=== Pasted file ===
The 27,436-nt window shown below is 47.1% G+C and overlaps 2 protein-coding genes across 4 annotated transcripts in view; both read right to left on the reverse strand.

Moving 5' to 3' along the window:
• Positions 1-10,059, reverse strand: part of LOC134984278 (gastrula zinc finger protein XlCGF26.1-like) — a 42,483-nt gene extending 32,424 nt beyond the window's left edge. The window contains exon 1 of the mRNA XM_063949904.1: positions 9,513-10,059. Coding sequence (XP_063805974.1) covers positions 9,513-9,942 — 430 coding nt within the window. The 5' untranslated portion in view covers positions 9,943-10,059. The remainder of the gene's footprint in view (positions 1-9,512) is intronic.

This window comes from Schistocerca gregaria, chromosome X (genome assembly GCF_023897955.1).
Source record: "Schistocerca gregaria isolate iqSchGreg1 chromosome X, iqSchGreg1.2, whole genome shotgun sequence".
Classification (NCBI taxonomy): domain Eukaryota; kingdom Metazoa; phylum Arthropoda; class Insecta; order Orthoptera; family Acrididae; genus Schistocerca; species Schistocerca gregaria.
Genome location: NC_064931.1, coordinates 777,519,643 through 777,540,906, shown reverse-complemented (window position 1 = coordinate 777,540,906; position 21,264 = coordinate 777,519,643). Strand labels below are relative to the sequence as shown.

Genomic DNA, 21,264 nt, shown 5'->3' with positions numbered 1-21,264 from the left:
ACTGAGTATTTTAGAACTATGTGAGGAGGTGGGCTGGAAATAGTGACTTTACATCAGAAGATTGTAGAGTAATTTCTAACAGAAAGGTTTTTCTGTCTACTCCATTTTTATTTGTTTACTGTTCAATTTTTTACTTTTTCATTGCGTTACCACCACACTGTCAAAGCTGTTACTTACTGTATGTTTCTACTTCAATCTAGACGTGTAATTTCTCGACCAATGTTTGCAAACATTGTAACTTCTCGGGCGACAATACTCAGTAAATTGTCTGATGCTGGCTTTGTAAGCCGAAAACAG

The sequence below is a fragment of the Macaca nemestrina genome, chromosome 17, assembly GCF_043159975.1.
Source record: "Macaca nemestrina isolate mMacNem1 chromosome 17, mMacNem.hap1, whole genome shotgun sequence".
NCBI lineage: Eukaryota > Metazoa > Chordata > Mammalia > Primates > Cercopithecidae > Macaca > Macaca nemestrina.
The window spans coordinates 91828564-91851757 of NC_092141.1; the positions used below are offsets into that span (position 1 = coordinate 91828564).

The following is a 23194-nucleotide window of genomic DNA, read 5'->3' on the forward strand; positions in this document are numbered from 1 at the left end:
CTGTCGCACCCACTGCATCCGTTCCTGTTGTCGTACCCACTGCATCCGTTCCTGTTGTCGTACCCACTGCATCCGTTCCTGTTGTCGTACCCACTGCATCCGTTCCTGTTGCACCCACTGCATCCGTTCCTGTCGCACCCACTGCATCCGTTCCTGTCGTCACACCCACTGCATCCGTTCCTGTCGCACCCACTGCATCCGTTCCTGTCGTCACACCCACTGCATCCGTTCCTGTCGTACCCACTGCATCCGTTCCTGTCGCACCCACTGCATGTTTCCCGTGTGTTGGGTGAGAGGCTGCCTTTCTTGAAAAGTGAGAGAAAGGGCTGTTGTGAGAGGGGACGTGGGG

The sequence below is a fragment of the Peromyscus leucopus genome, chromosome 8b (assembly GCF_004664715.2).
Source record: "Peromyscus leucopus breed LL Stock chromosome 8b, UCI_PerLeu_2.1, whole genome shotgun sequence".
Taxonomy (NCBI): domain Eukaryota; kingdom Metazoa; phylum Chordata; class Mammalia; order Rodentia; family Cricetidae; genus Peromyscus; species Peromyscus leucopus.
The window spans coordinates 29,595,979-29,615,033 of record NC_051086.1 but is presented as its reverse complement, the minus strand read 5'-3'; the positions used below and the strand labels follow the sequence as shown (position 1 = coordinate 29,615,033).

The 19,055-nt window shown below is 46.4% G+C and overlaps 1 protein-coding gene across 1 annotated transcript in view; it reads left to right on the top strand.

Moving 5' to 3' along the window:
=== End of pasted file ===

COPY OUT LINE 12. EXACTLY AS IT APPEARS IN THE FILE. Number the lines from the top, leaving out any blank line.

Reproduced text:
NCBI lineage: Eukaryota > Metazoa > Chordata > Mammalia > Primates > Cercopithecidae > Macaca > Macaca nemestrina.